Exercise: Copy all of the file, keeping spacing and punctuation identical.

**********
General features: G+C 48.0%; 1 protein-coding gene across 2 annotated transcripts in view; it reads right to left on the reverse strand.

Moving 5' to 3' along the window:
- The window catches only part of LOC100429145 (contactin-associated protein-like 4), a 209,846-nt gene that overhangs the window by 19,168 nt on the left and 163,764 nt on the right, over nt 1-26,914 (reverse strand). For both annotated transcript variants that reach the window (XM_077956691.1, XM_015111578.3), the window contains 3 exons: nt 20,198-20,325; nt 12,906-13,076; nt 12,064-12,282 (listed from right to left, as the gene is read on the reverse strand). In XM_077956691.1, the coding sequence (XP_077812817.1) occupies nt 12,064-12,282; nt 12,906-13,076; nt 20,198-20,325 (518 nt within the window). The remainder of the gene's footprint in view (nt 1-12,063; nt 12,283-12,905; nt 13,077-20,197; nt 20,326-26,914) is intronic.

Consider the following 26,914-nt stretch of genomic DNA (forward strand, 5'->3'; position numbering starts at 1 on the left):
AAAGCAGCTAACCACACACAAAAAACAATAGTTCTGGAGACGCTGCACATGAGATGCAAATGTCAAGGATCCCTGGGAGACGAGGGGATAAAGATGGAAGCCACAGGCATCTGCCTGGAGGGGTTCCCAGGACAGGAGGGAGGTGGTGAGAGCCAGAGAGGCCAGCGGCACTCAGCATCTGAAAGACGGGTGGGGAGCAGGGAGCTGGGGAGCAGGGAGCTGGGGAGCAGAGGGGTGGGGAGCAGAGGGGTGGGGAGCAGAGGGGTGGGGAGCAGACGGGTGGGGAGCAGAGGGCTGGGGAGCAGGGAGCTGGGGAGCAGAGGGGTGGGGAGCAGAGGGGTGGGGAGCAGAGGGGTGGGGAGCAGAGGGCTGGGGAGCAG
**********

General features: G+C 48.0%; 1 protein-coding gene across 2 annotated transcripts in view; it reads right to left on the reverse strand.

Moving 5' to 3' along the window:
- The window catches only part of LOC100429145 (contactin-associated protein-like 4), a 209,846-nt gene that overhangs the window by 19,168 nt on the left and 163,764 nt on the right, over nt 1-26,914 (reverse strand). For both annotated transcript variants that reach the window (XM_077956691.1, XM_015111578.3), the window contains 3 exons: nt 20,198-20,325; nt 12,906-13,076; nt 12,064-12,282 (listed from right to left, as the gene is read on the reverse strand). In XM_077956691.1, the coding sequence (XP_077812817.1) occupies nt 12,064-12,282; nt 12,906-13,076; nt 20,198-20,325 (518 nt within the window). The remainder of the gene's footprint in view (nt 1-12,063; nt 12,283-12,905; nt 13,077-20,197; nt 20,326-26,914) is intronic.

Consider the following 26,914-nt stretch of genomic DNA (forward strand, 5'->3'; position numbering starts at 1 on the left):
AAAGCAGCTAACCACACACAAAAAACAATAGTTCTGGAGACGCTGCACATGAGATGCAAATGTCAAGGATCCCTGGGAGACGAGGGGATAAAGATGGAAGCCACAGGCATCTGCCTGGAGGGGTTCCCAGGACAGGAGGGAGGTGGTGAGAGCCAGAGAGGCCAGCGGCACTCAGCATCTGAAAGACGGGTGGGGAGCAGGGAGCTGGGGAGCAGGGAGCTGGGGAGCAGAGGGGTGGGGAGCAGAGGGGTGGGGAGCAGAGGGGTGGGGAGCAGACGGGTGGGGAGCAGAGGGCTGGGGAGCAGGGAGCTGGGGAGCAGAGGGGTGGGGAGCAGAGGGGTGGGGAGCAGAGGGGTGGGGAGCAGAGGGCTGGGGAGCAG